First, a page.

Ann-Sophie Lehmann will be speaking at the Seminar in Museum Conversations on Tuesday, November 2, at 5:00 pm. Her talk is entitled “Object Biography: The Life of a Concept.”

The object biography has gained popularity in art history, material culture studies, archaeology, history, conservation and restoration, and museum studies. As a concept, the biography creates attention for the individual trajectories of objects and how these change over time; it enables the connection of different approaches, usually dealt with by sub-disciplines (i.e. research into making, provenance, exhibition history, conservation, reception); it offers entry points even if no information is available and encourages interdisciplinarity as objects straddle many fields. Finally, the object biography stimulates new forms of writing because it lends the object a voice and foregrounds narrative.

But the concept’s anthropocentric foundations also raise questions. To have a ‘biography’ implies biological and mental development, which objects typically do not have. Are young objects less settled and do objects grow wiser the older they get? Metaphors of birth, maturing, and death might cover up exclusively thing-specific characteristics. Likewise, the proposed ‘life’ implies agency, but do objects really speak for themselves? Who actually tells their story, and would objects be better if we used concepts such as itineraries or necrographies to capture their histories?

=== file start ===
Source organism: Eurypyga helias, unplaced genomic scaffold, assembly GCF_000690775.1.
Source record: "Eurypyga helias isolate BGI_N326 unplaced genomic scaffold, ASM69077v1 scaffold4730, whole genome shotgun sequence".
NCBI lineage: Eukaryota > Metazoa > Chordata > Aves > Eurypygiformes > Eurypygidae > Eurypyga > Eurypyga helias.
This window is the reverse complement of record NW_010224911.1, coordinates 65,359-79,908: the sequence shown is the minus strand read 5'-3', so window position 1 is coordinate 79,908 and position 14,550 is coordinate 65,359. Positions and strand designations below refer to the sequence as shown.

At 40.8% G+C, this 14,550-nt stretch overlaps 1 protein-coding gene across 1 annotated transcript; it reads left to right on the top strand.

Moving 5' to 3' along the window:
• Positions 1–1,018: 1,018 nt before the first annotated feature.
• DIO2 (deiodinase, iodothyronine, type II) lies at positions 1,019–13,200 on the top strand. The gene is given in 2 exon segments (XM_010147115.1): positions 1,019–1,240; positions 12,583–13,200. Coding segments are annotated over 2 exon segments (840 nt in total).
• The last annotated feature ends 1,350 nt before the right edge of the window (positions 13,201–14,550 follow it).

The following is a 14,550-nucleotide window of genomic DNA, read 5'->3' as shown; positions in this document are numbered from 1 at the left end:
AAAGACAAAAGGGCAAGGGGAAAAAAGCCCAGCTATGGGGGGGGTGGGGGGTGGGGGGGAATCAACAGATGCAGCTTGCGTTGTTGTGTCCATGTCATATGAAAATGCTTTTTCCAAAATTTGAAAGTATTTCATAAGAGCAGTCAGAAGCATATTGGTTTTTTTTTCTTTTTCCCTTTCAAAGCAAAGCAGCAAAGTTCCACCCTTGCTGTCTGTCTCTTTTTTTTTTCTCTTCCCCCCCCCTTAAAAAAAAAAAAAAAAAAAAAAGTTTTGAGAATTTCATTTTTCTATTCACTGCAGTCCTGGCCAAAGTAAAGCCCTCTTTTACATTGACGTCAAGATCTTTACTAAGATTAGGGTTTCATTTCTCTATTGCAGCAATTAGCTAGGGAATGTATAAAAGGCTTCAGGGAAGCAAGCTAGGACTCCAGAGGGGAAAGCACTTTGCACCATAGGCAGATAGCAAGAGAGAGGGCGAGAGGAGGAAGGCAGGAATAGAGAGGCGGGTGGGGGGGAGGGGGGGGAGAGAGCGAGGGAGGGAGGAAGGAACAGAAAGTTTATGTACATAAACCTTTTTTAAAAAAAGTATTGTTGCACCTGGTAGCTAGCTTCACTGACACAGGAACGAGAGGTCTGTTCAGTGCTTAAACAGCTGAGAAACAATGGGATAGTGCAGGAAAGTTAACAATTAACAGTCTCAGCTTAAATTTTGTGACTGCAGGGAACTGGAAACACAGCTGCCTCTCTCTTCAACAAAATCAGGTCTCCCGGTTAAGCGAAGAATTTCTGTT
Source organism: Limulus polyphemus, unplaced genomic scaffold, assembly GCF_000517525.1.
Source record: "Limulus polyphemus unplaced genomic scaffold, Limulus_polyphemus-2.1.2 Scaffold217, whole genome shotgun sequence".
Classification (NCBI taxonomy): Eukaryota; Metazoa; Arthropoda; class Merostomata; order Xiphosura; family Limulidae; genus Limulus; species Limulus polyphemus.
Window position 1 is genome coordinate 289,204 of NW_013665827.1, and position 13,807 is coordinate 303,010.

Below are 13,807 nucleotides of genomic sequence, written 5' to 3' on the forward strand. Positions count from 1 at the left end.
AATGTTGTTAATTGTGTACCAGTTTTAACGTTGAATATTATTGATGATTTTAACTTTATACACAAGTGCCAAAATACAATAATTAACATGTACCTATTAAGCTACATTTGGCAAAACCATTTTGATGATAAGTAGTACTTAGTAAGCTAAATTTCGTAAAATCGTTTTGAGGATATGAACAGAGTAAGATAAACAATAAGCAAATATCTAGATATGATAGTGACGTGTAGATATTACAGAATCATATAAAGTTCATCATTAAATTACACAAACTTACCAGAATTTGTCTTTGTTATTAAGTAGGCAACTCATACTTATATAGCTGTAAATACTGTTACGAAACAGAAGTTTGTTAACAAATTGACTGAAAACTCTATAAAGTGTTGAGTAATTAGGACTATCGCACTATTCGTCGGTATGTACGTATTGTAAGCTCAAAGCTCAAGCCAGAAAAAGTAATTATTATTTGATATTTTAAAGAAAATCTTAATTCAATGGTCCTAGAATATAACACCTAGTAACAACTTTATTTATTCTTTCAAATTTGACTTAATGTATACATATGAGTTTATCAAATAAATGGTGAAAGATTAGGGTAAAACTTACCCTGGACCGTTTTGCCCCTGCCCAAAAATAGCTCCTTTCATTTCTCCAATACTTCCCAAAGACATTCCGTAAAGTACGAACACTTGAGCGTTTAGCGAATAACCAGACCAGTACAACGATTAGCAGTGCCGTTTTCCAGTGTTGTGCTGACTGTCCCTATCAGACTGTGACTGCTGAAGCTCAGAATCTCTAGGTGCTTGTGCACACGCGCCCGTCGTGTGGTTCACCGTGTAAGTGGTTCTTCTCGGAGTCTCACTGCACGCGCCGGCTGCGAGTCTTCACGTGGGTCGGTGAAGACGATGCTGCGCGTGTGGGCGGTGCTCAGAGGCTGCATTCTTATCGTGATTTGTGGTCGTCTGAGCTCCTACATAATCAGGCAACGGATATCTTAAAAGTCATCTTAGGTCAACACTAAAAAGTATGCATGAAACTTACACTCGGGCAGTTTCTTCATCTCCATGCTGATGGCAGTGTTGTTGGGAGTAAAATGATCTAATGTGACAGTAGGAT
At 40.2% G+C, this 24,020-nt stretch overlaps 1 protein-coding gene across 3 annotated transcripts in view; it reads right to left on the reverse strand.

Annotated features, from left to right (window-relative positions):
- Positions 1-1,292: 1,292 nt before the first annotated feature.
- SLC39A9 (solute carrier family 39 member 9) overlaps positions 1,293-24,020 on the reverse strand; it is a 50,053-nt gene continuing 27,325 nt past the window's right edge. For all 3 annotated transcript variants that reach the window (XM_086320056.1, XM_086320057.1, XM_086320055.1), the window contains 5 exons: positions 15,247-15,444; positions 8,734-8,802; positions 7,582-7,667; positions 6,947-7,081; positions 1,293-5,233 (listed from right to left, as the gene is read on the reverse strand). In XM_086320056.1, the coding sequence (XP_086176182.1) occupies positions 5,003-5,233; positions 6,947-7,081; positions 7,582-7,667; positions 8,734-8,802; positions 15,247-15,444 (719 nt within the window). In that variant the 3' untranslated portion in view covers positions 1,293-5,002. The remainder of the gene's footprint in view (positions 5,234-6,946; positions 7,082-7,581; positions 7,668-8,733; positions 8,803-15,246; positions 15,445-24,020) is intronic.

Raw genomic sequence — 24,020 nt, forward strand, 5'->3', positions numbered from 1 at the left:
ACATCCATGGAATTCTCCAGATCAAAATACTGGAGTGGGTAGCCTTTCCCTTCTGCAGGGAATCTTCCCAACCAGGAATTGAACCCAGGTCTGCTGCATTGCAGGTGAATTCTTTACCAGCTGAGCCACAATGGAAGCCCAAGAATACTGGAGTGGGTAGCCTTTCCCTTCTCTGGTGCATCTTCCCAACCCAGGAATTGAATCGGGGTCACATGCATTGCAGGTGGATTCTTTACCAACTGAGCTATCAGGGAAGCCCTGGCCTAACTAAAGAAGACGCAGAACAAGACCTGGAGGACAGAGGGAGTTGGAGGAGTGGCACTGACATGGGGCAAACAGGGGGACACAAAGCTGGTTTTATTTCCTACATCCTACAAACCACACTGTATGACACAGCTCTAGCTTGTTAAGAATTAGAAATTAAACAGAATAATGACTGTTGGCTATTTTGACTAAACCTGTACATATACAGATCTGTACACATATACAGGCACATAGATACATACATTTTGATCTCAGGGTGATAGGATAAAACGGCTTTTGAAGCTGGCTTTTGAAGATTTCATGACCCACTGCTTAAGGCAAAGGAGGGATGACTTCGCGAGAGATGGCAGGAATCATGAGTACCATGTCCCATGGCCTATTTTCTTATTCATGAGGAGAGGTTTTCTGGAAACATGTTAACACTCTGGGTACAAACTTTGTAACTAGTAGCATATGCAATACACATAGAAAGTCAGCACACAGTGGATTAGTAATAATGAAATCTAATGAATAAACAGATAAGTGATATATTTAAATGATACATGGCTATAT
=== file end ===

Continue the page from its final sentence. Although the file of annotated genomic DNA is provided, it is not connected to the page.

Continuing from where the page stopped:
This talk presents a brief history and theory of the concept of the object-biography, from its literary and didactic origins in the eighteenth-century to its recent critics, asking what the concept can help us see, which we otherwise would not.

Ann-Sophie Lehmann is chair of art history & material culture at the University of Groningen. She recently published Lessons in Art. Art, Education, and Modes of Instruction, ed. with E. Jorink & B. Ramakers, Leiden 2019. For an overview of her publications and activities, see